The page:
Climate and environmental change inferred from diatom communities in Lake Challa (Kenya-Tanzania)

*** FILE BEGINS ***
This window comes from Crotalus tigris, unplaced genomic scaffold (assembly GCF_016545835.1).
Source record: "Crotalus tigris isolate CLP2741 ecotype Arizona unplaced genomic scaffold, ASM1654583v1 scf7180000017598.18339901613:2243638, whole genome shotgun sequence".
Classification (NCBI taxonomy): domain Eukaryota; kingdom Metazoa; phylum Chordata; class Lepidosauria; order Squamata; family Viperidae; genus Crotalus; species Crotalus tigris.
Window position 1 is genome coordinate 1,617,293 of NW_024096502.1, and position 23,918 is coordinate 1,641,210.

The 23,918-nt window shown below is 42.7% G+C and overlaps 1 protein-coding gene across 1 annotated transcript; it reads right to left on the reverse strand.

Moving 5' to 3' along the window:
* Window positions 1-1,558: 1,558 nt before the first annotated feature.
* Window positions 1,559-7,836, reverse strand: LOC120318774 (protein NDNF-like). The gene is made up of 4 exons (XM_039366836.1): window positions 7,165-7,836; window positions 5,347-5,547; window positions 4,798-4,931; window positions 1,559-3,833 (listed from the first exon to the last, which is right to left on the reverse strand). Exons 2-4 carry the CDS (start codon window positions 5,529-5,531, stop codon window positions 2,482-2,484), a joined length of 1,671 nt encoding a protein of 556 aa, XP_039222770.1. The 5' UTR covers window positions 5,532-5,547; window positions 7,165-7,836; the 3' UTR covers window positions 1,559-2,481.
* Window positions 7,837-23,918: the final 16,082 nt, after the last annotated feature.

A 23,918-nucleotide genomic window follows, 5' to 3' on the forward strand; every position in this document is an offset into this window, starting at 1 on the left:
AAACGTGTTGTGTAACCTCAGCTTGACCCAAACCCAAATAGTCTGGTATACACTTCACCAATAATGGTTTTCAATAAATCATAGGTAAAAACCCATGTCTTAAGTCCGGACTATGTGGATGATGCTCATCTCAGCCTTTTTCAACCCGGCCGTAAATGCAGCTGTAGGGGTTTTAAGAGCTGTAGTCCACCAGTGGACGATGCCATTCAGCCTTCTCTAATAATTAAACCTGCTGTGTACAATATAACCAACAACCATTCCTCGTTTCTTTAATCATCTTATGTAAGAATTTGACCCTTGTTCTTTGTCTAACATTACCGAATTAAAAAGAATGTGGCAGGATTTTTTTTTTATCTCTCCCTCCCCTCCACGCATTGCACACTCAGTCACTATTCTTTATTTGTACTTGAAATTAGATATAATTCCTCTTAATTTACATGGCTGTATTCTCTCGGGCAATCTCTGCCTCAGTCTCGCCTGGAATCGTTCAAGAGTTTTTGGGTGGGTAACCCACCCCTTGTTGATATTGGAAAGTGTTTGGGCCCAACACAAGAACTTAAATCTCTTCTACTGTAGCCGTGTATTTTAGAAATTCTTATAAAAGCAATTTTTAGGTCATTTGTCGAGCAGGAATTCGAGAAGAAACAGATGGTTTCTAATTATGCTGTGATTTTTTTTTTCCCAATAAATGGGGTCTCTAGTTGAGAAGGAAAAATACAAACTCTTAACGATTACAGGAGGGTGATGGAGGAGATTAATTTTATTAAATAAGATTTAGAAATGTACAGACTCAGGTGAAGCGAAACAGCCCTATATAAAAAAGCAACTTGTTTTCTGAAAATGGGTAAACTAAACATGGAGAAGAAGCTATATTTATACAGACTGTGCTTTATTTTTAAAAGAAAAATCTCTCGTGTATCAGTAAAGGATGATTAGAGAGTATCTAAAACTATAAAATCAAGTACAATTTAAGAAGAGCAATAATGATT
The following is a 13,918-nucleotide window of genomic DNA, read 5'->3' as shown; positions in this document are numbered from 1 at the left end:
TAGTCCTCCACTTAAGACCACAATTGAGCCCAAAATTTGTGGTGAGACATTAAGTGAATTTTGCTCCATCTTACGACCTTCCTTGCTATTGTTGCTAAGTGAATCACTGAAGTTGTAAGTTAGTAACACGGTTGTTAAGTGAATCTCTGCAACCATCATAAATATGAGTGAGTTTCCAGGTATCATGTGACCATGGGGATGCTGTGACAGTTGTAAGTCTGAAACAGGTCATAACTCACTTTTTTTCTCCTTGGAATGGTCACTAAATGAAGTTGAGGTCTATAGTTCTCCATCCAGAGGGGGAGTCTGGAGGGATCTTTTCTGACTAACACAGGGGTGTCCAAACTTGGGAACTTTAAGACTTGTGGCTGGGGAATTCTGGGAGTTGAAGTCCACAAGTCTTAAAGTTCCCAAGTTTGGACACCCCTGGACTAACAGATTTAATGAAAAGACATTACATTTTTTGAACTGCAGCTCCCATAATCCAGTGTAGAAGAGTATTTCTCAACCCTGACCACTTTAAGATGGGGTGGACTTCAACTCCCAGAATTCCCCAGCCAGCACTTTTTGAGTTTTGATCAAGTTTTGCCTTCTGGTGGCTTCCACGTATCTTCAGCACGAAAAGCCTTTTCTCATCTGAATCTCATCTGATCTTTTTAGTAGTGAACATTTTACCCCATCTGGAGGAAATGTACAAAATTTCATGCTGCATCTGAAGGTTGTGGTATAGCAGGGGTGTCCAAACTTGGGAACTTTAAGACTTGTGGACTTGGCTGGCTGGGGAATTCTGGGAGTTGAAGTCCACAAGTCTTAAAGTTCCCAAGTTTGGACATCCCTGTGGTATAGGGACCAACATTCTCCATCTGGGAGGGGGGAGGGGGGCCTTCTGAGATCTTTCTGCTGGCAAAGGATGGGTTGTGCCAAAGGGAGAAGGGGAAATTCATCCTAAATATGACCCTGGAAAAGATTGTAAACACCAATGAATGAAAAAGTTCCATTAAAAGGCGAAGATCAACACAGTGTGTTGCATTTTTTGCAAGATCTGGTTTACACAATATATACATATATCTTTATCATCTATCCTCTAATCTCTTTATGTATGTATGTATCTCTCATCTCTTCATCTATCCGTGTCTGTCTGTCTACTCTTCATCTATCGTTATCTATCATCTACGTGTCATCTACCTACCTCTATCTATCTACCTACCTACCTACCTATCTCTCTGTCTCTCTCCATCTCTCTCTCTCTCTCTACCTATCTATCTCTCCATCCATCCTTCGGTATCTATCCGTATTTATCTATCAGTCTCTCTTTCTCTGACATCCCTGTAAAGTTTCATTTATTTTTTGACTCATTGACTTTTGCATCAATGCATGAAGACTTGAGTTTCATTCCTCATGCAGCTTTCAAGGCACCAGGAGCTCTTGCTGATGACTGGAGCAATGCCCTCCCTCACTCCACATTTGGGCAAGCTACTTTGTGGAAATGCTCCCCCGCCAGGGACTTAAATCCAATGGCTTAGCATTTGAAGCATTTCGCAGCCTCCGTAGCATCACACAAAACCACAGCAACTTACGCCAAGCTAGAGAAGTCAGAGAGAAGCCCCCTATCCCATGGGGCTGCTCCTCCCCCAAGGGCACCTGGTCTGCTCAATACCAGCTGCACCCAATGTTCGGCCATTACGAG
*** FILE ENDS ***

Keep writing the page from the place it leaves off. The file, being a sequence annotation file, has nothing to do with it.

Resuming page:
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Lake Challa is a 5 km2, 97m deep freshwater crater lake located at 880m elevation on the southeast slope of Mount Kilimanjaro (Kenya-Tanzania). Information gained from a preliminary limnological survey of Lake Challa, presented here, will give insight into tropical limnological processes as well as aid in the paleoclimatological interpretation of a 25,000-yr diatom record. The survey, which included depth profiles of temperature, oxygen, pH and specific conductance, as well as epilithic and surface sediment diatom samples, revealed that Lake Challa is a meromictic lake which presently has at least 30 diatom species. A 22m sediment core, recovered in 2005, has well-preserved diatoms throughout its length. Diatom species assemblages were dominated by Nitzschia sp. 1 and Gomphocymbella sp. 1, for which the taxonomy is uncertain, and therefore general ecological characteristics were used in the data interpretation. An increase in Gomphocymbella sp. 1 may reflect an increase in the amount of benthic habitat and therefore lower lake levels. Diatom productivity may increase during periods of high precipitation and runoff which increases the total nutrient concentration, and high Nitzschia sp. 1 concentrations occur when input water has high Si:P ratios (warm, wet climate). Analysis of the diatom record suggests that Lake Challa experienced fluctuating intermediate lake levels from 25-21 thousand years before present (ka BP), low lake levels from 21-14.5 ka BP, sustained high lake levels from 14.5-11 ka BP, and high-intermediate lake levels from 11-5 ka BP but with short-term recessions at 10.6-11, 8.5 and 6.6 ka BP. After 5 ka BP, levels remained fairly stable, with a gradual decrease in lake level beginning at ~4 ka BP culminating at ~1.8 ka BP. Inferred climate changes from Lake Challa generally agree with other records in the area. Continuous sedimentary records from lakes in equatorial regions on which to base paleoclimatic reconstructions are rare. In conjunction with other biological and geochemical paleoproxy indicators, this high-resolution diatom record will help us better understand climate-driven environmental change in the vicinity of Mount Kilimanjaro, site of the only African ice-core record.